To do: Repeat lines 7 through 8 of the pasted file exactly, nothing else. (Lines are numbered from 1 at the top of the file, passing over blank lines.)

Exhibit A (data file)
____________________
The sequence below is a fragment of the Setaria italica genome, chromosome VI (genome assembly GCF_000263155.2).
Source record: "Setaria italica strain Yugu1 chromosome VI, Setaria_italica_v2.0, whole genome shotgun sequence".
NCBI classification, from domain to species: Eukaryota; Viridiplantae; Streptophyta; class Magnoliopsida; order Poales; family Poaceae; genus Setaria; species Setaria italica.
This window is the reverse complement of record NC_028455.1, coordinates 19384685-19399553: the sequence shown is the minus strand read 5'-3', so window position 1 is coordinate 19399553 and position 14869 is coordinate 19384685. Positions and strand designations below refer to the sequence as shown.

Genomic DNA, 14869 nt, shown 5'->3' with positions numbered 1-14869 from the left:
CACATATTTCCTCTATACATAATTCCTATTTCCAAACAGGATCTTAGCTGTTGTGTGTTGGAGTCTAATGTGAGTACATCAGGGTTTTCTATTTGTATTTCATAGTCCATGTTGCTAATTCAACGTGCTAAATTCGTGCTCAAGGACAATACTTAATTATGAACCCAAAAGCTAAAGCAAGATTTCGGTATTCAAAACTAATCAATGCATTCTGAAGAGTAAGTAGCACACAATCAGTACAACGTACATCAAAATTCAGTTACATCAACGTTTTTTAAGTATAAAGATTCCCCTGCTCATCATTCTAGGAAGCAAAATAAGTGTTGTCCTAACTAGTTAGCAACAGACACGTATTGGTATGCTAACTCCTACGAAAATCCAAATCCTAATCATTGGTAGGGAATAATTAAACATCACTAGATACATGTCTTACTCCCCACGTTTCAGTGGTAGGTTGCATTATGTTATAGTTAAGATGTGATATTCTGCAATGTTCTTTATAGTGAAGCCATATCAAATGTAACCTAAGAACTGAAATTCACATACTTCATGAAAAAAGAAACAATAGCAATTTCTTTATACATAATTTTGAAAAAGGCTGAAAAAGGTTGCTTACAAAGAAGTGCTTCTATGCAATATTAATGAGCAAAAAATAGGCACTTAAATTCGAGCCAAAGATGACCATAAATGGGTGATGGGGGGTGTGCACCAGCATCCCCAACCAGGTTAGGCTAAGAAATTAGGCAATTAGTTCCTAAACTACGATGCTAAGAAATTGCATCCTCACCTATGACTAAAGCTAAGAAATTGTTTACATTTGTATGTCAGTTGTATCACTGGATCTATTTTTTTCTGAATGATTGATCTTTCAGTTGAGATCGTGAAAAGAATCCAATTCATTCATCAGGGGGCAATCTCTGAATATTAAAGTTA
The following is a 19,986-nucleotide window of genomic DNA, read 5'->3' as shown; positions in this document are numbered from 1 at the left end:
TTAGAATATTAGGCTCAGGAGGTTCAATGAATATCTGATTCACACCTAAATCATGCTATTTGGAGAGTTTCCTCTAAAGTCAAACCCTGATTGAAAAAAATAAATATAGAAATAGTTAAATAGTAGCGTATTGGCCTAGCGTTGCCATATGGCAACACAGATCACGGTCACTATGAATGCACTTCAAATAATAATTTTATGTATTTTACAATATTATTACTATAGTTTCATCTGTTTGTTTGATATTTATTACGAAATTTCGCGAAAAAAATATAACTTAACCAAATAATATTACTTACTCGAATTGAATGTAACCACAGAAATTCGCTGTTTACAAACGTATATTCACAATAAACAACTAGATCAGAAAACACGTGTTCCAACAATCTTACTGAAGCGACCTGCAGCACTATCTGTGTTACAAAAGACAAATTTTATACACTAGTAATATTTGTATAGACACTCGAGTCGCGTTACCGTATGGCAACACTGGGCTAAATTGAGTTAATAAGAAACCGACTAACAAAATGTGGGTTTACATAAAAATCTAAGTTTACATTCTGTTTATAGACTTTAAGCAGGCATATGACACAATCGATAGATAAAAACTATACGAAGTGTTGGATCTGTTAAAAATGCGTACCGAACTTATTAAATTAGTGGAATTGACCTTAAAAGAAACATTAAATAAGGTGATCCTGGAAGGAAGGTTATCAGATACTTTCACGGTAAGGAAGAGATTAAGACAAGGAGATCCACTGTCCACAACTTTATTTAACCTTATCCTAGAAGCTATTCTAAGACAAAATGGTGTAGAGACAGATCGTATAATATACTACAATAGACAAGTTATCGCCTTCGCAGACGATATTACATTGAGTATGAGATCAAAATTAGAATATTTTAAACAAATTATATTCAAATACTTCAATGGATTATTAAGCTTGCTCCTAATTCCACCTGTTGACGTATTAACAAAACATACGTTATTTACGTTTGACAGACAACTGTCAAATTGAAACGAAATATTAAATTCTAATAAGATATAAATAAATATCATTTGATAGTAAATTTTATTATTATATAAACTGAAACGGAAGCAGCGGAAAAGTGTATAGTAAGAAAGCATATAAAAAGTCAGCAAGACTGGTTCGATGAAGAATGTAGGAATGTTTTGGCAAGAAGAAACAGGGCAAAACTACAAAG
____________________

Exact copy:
The following is a 19,986-nucleotide window of genomic DNA, read 5'->3' as shown; positions in this document are numbered from 1 at the left end:
TTAGAATATTAGGCTCAGGAGGTTCAATGAATATCTGATTCACACCTAAATCATGCTATTTGGAGAGTTTCCTCTAAAGTCAAACCCTGATTGAAAAAAATAAATATAGAAATAGTTAAATAGTAGCGTATTGGCCTAGCGTTGCCATATGGCAACACAGATCACGGTCACTATGAATGCACTTCAAATAATAATTTTATGTATTTTACAATATTATTACTATAGTTTCATCTGTTTGTTTGATATTTATTACGAAATTTCGCGAAAAAAATATAACTTAACCAAATAATATTACTTACTCGAATTGAATGTAACCACAGAAATTCGCTGTTTACAAACGTATATTCACAATAAACAACTAGATCAGAAAACACGTGTTCCAACAATCTTACTGAAGCGACCTGCAGCACTATCTGTGTTACAAAAGACAAATTTTATACACTAGTAATATTTGTATAGACACTCGAGTCGCGTTACCGTATGGCAACACTGGGCTAAATTGAGTTAATAAGAAACCGACTAACAAAATGTGGGTTTACATAAAAATCTAAGTTTACATTCTGTTTATAGACTTTAAGCAGGCATATGACACAATCGATAGATAAAAACTATACGAAGTGTTGGATCTGTTAAAAATGCGTACCGAACTTATTAAATTAGTGGAATTGACCTTAAAAGAAACATTAAATAAGGTGATCCTGGAAGGAAGGTTATCAGATACTTTCACGGTAAGGAAGAGATTAAGACAAGGAGATCCACTGTCCACAACTTTATTTAACCTTATCCTAGAAGCTATTCTAAGACAAAATGGTGTAGAGACAGATCGTATAATATACTACAATAGACAAGTTATCGCCTTCGCAGACGATATTACATTGAGTATGAGATCAAAATTAGAATATTTTAAACAAATTATATTCAAATACTTCAATGGATTATTAAGCTTGCTCCTAATTCCACCTGTTGACGTATTAACAAAACATACGTTATTTACGTTTGACAGACAACTGTCAAATTGAAACGAAATATTAAATTCTAATAAGATATAAATAAATATCATTTGATAGTAAATTTTATTATTATATAAACTGAAACGGAAGCAGCGGAAAAGTGTATAGTAAGAAAGCATATAAAAAGTCAGCAAGACTGGTTCGATGAAGAATGTAGGAATGTTTTGGCAAGAAGAAACAGGGCAAAACTACAAAG